Gray Wolf Recovery
Weekly Progress Report
Weeks May 29 - June 18, 1999
Packs in the Yellowstone, central Idaho, and NW Montana areas are in their normal home ranges
and continue to be localized near their dens or nearby rendezvous sites. The pup counts are
continuing and so far they show 6 in Druid, 4 in Leopold, and 6 in Chief Joe. One of the 3 litters
in Rose Creek apparently went from 7 pups to 4. The pups that were lost disappeared when the
pack moved its den site a couple of times. Soda Butte pack was located just south of
Yellowstone Lake on the 15th. Four pups were seen at the Sunlight Basin pair's rendezvous site
on the 16th.
Service biologists Jimenez, Boyd-Heger, and Meier trapped wolves in the Ninemile Valley in
NW Montana. Two yearling males were captured and radio-collared during the week of the 14th.
Traps were pulled on the 17th. A relocated male (December 1998) from the Pleasant Valley
pack was located just northwest of Helena, MT on the 14th. A couple of local ranchers near
McDonald pass were notified. Three pups were seen at the Boulder pack's den. On the last flight
only one of the 4 newly collared Glacier National Park wolves could be located.
Bad weather during most of May hampered efforts to radio-track wolves in Idaho. Reproduction
has been confirmed in the Stanley Basin, Jureano, Bass creek, Moyer, and White Cloud packs.
Additional field work is continuing. In Idaho, B20 the alpha female of the Snow Peak pack has
not localized as would be suspected if she had denned. Trapping crews placed a new radio on a
yearling member of the Big Hole pack. Wolf 132 (Washakie, WY male) has not been located
since late April. B-45 the former Oregon wolf has settled in just north of McCall, ID.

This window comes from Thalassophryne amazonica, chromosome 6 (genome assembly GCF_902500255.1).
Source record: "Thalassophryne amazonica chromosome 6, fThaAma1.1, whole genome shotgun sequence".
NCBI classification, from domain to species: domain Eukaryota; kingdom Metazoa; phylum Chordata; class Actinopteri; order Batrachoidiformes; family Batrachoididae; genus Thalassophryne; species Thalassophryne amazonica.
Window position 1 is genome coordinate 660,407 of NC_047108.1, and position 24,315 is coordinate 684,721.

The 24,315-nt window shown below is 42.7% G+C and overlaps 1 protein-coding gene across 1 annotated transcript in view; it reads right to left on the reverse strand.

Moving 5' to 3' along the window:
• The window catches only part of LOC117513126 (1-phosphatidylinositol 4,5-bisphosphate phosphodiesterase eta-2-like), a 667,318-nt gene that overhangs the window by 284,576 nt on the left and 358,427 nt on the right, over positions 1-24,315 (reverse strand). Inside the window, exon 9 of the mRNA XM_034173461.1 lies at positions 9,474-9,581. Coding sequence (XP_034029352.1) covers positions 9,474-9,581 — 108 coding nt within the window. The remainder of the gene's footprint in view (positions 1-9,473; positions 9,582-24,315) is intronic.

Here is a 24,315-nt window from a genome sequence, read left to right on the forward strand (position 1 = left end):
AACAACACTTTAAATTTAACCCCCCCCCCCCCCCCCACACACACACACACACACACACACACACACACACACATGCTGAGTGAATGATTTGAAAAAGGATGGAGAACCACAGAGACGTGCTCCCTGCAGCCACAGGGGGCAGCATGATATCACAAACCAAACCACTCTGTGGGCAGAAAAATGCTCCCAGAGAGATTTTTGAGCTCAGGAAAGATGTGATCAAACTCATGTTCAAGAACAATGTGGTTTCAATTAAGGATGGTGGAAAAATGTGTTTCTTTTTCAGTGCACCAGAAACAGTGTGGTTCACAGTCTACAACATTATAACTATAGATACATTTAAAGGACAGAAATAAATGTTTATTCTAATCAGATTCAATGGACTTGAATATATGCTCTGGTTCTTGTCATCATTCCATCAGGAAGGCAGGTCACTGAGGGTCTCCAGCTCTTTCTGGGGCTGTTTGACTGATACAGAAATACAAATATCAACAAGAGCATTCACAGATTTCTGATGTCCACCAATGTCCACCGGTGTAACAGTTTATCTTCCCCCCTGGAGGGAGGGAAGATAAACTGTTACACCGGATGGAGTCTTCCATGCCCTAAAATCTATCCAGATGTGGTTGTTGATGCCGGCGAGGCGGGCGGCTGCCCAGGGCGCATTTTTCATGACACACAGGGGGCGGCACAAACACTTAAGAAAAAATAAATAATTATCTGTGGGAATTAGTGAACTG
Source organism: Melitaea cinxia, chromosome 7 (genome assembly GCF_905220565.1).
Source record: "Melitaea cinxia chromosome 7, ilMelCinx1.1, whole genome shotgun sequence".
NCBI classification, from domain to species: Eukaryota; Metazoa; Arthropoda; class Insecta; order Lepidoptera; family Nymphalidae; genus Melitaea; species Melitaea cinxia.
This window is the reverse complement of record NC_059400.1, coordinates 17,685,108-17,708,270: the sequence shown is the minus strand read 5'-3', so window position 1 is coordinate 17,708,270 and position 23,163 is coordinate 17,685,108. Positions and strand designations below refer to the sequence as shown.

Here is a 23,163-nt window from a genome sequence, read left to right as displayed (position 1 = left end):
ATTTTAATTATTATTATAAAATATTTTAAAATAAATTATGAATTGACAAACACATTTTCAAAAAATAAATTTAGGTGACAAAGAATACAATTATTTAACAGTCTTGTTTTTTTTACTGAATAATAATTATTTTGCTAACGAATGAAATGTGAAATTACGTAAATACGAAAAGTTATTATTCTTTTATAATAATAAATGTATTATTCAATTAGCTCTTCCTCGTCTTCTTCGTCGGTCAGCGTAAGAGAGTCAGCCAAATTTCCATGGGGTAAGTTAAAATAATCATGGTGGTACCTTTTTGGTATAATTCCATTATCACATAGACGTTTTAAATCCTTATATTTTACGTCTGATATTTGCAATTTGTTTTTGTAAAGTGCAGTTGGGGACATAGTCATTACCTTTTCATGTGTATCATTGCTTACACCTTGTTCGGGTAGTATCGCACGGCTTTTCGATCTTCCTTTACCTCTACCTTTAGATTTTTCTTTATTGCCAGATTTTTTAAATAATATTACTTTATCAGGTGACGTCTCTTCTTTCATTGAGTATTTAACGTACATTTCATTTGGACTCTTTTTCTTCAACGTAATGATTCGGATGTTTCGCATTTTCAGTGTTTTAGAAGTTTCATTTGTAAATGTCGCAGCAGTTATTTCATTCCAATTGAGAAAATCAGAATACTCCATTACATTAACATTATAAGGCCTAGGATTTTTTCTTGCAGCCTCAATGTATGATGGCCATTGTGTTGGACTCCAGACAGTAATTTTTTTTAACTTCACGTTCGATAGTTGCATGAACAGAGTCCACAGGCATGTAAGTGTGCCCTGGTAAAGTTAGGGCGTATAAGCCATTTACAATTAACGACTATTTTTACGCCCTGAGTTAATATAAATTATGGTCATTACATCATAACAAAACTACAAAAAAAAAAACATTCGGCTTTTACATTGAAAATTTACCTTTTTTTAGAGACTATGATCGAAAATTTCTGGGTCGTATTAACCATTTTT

Livestock are beginning to be turned out on remote grazing allotments on both public and private
land this month, including several areas with active wolf dens. The potential for wolf livestock
interaction will increase sharply, and the number of depredations and subsequent control actions
may increase as a result.
A calf was killed on a private ranch about 7 miles from the Sunlight Basin pair's rendezvous site
west of Cody, WY on the 15th. The rancher saw a black wolf near the calf carcass and it was
suspected to be one of the Sunlight adults. The Service is attempting to use intensive
monitoring, aversive conditioning in the form of harassment, and lithium baits to reduce the
chances for further depredations. In addition, livestock were being moved a short distance away.
If another depredation occurs harassment at the den or other techniques will be used to try to
further separate the wolves from cattle. If those efforts fail, the adult believed most responsible
will be removed. If the remaining adult preys on livestock again it and the pups (depending on
their age) will be removed.
A rancher in the Bitterroot Valley reported that 1 calf had been killed and 2 were missing on the
17th. This was confirmed by Wildlife Services. This area is near the den of the Bass Creek pair
that may have 7-9 pups. This pair killed a calf this winter and may have been involved in killing
one calf and wounded another earlier this spring. A wolf-specific radio-signal-activated light and